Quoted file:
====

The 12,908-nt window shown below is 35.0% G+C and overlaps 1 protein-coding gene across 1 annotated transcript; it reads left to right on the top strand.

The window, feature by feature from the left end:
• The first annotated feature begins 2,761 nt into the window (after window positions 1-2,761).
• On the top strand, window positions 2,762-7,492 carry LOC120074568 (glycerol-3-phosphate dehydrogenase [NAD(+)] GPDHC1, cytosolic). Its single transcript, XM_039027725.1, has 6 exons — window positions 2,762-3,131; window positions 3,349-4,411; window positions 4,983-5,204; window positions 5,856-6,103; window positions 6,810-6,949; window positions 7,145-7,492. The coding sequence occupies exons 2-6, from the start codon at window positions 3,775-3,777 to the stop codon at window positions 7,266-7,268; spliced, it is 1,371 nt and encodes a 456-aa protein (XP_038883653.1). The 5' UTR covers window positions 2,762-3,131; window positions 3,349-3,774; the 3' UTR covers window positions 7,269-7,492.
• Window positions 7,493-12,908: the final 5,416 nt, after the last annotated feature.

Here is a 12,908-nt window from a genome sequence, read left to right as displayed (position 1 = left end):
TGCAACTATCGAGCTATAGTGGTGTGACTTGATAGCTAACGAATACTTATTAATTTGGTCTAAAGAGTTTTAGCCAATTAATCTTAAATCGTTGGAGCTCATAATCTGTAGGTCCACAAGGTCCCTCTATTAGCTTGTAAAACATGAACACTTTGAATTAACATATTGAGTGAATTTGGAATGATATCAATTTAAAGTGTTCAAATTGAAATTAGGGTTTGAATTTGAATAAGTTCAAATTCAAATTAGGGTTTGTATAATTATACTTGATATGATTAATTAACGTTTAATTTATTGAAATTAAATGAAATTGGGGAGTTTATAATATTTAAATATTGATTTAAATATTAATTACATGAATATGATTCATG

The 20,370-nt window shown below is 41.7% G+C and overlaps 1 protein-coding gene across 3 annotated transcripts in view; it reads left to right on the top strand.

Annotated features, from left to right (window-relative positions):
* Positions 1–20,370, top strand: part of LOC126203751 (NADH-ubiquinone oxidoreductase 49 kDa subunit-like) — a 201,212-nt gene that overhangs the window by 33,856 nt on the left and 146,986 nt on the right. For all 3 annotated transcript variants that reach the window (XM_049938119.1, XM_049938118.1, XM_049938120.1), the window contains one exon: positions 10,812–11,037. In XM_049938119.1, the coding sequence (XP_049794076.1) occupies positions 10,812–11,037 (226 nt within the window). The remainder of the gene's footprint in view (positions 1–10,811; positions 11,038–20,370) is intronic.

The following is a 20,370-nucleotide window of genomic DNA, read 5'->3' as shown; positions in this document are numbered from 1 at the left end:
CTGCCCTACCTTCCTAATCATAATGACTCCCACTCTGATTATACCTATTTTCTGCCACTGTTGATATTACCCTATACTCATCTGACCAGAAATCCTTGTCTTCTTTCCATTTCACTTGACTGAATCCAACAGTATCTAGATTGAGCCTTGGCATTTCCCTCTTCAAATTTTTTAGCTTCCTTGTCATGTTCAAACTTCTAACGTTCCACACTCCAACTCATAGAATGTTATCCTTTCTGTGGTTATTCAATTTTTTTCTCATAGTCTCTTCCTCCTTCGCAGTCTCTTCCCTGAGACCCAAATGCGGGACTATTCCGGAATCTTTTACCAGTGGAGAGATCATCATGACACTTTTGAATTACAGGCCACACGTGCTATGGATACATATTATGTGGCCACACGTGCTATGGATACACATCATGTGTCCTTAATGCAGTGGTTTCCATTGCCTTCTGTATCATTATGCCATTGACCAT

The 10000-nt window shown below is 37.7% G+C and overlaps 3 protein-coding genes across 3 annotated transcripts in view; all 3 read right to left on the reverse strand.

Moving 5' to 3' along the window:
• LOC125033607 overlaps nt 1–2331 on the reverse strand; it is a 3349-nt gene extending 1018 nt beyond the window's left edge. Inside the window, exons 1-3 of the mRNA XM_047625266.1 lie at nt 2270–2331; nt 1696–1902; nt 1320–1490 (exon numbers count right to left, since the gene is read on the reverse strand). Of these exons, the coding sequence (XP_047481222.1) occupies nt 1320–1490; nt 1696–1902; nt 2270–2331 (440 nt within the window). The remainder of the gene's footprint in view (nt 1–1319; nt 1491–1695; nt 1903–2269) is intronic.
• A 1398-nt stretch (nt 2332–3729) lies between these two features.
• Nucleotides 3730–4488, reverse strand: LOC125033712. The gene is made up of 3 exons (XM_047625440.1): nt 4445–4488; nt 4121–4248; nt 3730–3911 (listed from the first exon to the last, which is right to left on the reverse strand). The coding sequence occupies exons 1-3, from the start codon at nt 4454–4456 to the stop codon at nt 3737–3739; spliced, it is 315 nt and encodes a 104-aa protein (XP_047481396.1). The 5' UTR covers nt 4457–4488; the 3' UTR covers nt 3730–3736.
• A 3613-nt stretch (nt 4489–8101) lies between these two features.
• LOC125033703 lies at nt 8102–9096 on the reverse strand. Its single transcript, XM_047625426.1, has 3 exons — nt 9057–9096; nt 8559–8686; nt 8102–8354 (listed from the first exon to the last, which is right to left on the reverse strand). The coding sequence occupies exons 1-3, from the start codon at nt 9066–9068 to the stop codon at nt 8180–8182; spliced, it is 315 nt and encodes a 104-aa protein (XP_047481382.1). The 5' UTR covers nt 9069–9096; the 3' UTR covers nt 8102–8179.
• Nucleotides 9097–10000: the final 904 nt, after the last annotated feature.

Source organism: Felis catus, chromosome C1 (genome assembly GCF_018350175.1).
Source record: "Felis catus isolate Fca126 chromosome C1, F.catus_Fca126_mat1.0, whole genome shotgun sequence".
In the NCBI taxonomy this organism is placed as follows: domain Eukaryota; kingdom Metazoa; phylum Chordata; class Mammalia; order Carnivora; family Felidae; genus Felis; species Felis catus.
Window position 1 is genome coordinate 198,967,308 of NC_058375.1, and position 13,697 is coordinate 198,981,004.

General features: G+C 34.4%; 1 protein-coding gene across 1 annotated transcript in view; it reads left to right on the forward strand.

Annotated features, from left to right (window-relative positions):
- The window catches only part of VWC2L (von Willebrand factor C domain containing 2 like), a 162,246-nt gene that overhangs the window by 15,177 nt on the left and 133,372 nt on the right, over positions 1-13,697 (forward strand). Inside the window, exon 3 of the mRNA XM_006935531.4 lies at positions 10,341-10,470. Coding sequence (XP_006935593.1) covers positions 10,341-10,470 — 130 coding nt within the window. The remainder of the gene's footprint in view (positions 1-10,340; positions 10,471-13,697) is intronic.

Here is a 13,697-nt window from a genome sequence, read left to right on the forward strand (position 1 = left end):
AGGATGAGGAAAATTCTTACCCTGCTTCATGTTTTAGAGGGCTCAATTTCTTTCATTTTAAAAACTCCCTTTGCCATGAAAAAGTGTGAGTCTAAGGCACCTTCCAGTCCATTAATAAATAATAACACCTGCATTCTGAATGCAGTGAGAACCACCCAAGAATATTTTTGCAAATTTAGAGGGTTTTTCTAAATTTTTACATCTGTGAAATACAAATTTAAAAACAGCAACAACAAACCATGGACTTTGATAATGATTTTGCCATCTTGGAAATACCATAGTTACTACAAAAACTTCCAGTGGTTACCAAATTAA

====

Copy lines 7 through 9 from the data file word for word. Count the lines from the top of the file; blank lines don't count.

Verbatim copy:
TGCAACTATCGAGCTATAGTGGTGTGACTTGATAGCTAACGAATACTTATTAATTTGGTCTAAAGAGTTTTAGCCAATTAATCTTAAATCGTTGGAGCTCATAATCTGTAGGTCCACAAGGTCCCTCTATTAGCTTGTAAAACATGAACACTTTGAATTAACATATTGAGTGAATTTGGAATGATATCAATTTAAAGTGTTCAAATTGAAATTAGGGTTTGAATTTGAATAAGTTCAAATTCAAATTAGGGTTTGTATAATTATACTTGATATGATTAATTAACGTTTAATTTATTGAAATTAAATGAAATTGGGGAGTTTATAATATTTAAATATTGATTTAAATATTAATTACATGAATATGATTCATG

The 20,370-nt window shown below is 41.7% G+C and overlaps 1 protein-coding gene across 3 annotated transcripts in view; it reads left to right on the top strand.

Annotated features, from left to right (window-relative positions):